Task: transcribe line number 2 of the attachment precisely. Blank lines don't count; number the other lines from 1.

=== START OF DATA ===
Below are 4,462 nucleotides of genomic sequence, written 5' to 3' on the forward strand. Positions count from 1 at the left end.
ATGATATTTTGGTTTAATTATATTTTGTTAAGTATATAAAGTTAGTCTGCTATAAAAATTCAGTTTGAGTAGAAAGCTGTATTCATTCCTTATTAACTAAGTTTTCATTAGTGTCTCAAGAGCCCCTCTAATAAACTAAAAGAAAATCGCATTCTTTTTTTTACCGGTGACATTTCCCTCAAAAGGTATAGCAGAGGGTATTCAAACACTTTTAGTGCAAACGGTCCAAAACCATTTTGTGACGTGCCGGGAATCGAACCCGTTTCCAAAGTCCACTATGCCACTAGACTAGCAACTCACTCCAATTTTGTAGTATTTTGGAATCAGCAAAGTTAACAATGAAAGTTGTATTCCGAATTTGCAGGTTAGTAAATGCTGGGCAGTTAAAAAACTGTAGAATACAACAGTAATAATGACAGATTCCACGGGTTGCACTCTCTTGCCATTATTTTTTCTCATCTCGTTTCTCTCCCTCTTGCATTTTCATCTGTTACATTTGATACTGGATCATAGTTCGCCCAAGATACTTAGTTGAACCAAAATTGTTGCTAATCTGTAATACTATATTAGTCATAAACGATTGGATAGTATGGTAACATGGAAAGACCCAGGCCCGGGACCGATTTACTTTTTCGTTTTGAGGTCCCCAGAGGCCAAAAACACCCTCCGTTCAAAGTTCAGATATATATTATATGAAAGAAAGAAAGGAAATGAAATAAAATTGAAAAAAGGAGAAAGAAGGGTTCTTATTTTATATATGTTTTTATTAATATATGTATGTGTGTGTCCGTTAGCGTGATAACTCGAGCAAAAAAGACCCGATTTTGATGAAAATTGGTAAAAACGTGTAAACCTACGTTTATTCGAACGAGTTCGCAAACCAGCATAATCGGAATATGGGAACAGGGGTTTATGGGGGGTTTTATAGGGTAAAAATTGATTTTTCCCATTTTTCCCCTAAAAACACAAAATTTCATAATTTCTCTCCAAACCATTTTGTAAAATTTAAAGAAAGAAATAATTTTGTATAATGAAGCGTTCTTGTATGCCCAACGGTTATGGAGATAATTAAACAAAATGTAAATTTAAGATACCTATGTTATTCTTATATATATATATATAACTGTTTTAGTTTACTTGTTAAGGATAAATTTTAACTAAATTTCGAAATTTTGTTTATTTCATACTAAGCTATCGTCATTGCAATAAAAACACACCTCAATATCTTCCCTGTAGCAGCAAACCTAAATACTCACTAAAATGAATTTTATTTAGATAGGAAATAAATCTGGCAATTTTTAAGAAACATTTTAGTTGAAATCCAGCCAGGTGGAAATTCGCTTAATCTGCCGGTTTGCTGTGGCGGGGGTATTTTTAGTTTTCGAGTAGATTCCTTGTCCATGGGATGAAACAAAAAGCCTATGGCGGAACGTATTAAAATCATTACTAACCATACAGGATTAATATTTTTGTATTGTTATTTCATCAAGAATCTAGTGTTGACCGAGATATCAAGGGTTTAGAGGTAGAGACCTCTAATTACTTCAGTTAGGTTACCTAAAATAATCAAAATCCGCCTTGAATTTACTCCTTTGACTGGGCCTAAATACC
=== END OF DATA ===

ATGATATTTTGGTTTAATTATATTTTGTTAAGTATATAAAGTTAGTCTGCTATAAAAATTCAGTTTGAGTAGAAAGCTGTATTCATTCCTTATTAACTAAGTTTTCATTAGTGTCTCAAGAGCCCCTCTAATAAACTAAAAGAAAATCGCATTCTTTTTTTTACCGGTGACATTTCCCTCAAAAGGTATAGCAGAGGGTATTCAAACACTTTTAGTGCAAACGGTCCAAAACCATTTTGTGACGTGCCGGGAATCGAACCCGTTTCCAAAGTCCACTATGCCACTAGACTAGCAACTCACTCCAATTTTGTAGTATTTTGGAATCAGCAAAGTTAACAATGAAAGTTGTATTCCGAATTTGCAGGTTAGTAAATGCTGGGCAGTTAAAAAACTGTAGAATACAACAGTAATAATGACAGATTCCACGGGTTGCACTCTCTTGCCATTATTTTTTCTCATCTCGTTTCTCTCCCTCTTGCATTTTCATCTGTTACATTTGATACTGGATCATAGTTCGCCCAAGATACTTAGTTGAACCAAAATTGTTGCTAATCTGTAATACTATATTAGTCATAAACGATTGGATAGTATGGTAACATGGAAAGACCCAGGCCCGGGACCGATTTACTTTTTCGTTTTGAGGTCCCCAGAGGCCAAAAACACCCTCCGTTCAAAGTTCAGATATATATTATATGAAAGAAAGAAAGGAAATGAAATAAAATTGAAAAAAGGAGAAAGAAGGGTTCTTATTTTATATATGTTTTTATTAATATATGTATGTGTGTGTCCGTTAGCGTGATAACTCGAGCAAAAAAGACCCGATTTTGATGAAAATTGGTAAAAACGTGTAAACCTACGTTTATTCGAACGAGTTCGCAAACCAGCATAATCGGAATATGGGAACAGGGGTTTATGGGGGGTTTTATAGGGTAAAAATTGATTTTTCCCATTTTTCCCCTAAAAACACAAAATTTCATAATTTCTCTCCAAACCATTTTGTAAAATTTAAAGAAAGAAATAATTTTGTATAATGAAGCGTTCTTGTATGCCCAACGGTTATGGAGATAATTAAACAAAATGTAAATTTAAGATACCTATGTTATTCTTATATATATATATATAACTGTTTTAGTTTACTTGTTAAGGATAAATTTTAACTAAATTTCGAAATTTTGTTTATTTCATACTAAGCTATCGTCATTGCAATAAAAACACACCTCAATATCTTCCCTGTAGCAGCAAACCTAAATACTCACTAAAATGAATTTTATTTAGATAGGAAATAAATCTGGCAATTTTTAAGAAACATTTTAGTTGAAATCCAGCCAGGTGGAAATTCGCTTAATCTGCCGGTTTGCTGTGGCGGGGGTATTTTTAGTTTTCGAGTAGATTCCTTGTCCATGGGATGAAACAAAAAGCCTATGGCGGAACGTATTAAAATCATTACTAACCATACAGGATTAATATTTTTGTATTGTTATTTCATCAAGAATCTAGTGTTGACCGAGATATCAAGGGTTTAGAGGTAGAGACCTCTAATTACTTCAGTTAGGTTACCTAAAATAATCAAAATCCGCCTTGAATTTACTCCTTTGACTGGGCCTAAATACC